Yetti

Clamped Mooney wing and really fast quad copter

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This subject is close to my heart as it almost happened to me exactly 2 weeks ago, not in my Mooney but in the ATR at Sydney International. Turning final while intercepting the LLZ at 1400’ and 6 miles out, the FO saw a white and red drone fly over the right wing during the turn at about 50 feet above from right to left. If it had been lower and smacked into the right engine with the potential to take out 6 carbon fibre prop blades at such a low altitude followed by a possible disaster with 68 souls on board.

After landing I rang the Tower manager who told me they have previously received reports of drones up to 6000’ above Sydney harbour.

These things are becoming a serious issue for all of aviation throughout the world with the potential to cause not only serious damage but a serious accident until the authorities pull their fingers out and do something more conducive about it, including high, mandatory judicial penalties and not wait until the inevitable happens.

The higher the population the higher share of idiots who don’t care proliferate.

Please be careful out there, particularly those of you who regularly fly over high populated areas.

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On 10/5/2018 at 11:14 PM, Mooney in Oz said:

This subject is close to my heart as it almost happened to me exactly 2 weeks ago, not in my Mooney but in the ATR at Sydney International. Turning final while intercepting the LLZ at 1400’ and 6 miles out, the FO saw a white and red drone fly over the right wing during the turn at about 50 feet above from right to left. If it had been lower and smacked into the right engine with the potential to take out 6 carbon fibre prop blades at such a low altitude followed by a possible disaster with 68 souls on board.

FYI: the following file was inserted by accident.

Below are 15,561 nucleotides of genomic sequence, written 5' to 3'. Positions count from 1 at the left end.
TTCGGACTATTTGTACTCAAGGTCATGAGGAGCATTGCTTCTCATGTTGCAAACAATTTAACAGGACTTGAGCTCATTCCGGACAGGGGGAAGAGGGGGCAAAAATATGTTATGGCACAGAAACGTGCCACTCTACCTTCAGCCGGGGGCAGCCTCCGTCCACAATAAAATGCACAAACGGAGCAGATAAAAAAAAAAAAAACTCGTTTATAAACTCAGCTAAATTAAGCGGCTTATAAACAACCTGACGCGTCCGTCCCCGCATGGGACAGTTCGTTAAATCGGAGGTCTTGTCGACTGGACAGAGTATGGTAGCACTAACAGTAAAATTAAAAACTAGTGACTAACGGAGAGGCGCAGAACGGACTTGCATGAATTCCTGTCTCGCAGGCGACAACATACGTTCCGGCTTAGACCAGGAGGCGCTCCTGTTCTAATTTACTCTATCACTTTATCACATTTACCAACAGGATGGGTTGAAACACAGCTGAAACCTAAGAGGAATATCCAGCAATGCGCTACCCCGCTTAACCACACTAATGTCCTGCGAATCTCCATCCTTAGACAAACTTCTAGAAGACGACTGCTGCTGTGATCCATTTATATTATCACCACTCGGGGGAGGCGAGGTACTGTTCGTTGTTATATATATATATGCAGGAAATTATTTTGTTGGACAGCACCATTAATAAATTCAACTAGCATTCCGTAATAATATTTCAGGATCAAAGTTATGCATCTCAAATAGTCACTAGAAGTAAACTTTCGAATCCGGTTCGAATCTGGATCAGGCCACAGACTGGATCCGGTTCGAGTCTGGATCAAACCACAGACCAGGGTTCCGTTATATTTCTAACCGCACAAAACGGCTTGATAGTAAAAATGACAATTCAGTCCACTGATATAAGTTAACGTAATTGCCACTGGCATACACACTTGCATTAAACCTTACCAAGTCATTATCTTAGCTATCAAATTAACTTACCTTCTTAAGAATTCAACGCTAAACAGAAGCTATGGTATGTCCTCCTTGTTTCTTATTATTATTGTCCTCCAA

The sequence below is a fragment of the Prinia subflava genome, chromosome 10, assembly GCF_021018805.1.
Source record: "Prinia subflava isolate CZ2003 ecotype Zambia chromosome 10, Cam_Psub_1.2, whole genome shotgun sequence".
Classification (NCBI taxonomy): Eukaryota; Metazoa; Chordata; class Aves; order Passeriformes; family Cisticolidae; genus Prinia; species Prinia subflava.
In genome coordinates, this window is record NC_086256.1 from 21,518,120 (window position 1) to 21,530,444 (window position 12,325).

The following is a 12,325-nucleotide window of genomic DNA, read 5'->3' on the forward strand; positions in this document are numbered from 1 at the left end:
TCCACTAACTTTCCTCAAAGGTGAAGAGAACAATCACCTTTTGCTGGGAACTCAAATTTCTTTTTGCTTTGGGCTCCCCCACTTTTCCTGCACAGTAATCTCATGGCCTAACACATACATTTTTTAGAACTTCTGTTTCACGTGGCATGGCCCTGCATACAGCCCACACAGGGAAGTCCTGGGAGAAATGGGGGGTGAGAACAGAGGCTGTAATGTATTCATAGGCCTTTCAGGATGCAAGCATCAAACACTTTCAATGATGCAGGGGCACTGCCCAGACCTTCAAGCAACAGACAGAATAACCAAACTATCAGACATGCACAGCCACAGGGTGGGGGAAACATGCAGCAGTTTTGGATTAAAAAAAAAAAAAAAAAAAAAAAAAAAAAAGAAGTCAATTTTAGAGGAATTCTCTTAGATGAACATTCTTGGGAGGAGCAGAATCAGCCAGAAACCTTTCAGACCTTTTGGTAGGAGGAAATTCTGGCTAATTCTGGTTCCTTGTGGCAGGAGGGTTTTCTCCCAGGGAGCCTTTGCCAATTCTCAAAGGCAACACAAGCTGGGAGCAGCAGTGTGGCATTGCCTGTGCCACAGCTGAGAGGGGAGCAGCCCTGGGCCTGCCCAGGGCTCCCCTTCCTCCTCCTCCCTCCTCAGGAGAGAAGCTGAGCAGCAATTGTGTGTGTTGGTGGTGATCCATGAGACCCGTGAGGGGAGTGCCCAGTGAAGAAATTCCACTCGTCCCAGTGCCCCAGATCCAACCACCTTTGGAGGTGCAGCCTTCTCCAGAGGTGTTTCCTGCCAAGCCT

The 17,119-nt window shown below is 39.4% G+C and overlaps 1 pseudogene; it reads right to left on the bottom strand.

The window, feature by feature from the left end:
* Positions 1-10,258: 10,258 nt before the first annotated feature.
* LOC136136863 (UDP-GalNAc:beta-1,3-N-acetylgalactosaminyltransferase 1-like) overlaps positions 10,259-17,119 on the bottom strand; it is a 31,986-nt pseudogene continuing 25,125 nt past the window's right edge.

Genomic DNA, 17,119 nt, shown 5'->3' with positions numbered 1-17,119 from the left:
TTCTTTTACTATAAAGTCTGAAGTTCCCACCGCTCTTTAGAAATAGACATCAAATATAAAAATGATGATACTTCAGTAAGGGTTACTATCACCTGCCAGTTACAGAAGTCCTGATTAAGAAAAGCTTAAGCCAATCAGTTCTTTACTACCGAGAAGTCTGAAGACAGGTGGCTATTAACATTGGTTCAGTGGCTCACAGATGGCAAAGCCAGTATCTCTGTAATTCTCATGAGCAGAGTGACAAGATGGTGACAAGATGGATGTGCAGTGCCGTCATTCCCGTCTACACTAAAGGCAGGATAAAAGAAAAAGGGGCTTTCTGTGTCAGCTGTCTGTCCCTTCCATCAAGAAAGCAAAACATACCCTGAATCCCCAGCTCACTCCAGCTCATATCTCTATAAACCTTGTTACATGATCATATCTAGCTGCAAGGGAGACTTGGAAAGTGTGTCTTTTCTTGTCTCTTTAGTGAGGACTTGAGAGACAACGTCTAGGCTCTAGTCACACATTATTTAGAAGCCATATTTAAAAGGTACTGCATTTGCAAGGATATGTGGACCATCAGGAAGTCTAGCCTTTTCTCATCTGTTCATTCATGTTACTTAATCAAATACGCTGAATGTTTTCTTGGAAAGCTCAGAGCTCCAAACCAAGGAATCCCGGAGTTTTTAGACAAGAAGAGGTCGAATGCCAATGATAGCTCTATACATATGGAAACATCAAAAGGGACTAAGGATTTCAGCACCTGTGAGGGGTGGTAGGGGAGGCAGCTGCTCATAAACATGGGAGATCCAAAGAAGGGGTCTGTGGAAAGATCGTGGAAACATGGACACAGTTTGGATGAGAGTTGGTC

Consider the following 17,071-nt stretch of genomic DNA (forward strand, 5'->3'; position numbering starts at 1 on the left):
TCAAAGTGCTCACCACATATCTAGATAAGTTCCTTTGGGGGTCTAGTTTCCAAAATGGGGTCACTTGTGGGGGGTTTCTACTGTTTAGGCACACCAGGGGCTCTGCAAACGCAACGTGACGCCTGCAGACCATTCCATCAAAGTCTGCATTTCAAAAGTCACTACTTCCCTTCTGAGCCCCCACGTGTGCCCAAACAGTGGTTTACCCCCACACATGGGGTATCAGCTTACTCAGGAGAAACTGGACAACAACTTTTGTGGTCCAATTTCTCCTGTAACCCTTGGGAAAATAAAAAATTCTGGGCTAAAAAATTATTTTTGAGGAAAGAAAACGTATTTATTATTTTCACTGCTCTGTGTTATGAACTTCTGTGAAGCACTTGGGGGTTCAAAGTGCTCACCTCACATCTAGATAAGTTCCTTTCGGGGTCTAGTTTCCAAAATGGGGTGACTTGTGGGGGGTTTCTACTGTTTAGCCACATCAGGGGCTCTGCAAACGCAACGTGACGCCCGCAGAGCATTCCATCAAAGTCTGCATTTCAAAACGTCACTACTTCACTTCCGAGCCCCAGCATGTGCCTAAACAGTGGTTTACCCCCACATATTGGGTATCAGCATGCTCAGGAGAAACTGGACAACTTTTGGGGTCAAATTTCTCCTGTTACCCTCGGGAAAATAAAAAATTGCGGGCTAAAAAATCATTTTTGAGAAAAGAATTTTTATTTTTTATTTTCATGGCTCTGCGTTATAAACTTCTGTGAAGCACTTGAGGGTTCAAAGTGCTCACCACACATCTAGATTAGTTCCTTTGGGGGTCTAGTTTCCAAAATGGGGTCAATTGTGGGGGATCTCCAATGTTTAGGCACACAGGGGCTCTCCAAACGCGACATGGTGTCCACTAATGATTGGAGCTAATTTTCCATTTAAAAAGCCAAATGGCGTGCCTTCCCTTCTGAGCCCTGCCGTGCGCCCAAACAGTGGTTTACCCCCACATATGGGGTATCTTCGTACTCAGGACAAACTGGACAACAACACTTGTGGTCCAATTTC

After landing I rang the Tower manager who told me they have previously received reports of drones up to 6000’ above Sydney harbour.

These things are becoming a serious issue for all of aviation throughout the world with the potential to cause not only serious damage but a serious accident until the authorities pull their fingers out and do something more conducive about it, including high, mandatory judicial penalties and not wait until the inevitable happens.

The higher the population the higher share of idiots who don’t care proliferate.

Please be careful out there, particularly those of you who regularly fly over high populated areas.

I wonder what the FCC would say if planes started equipping low-power 2.4 GHz jammers with high-gain antenna in the forward direction... knock out any co-altitude RC devices before they becomes close enough to be hazardous...

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The FBO and all the houses with wireless phones would hate you.  Lots of baby monitors would be broken.

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On 10/7/2018 at 5:00 PM, ShuRugal said:

I wonder what the FCC would say if planes started equipping low-power 2.4 GHz jammers with high-gain antenna in the forward direction... knock out any co-altitude RC devices before they becomes close enough to be hazardous...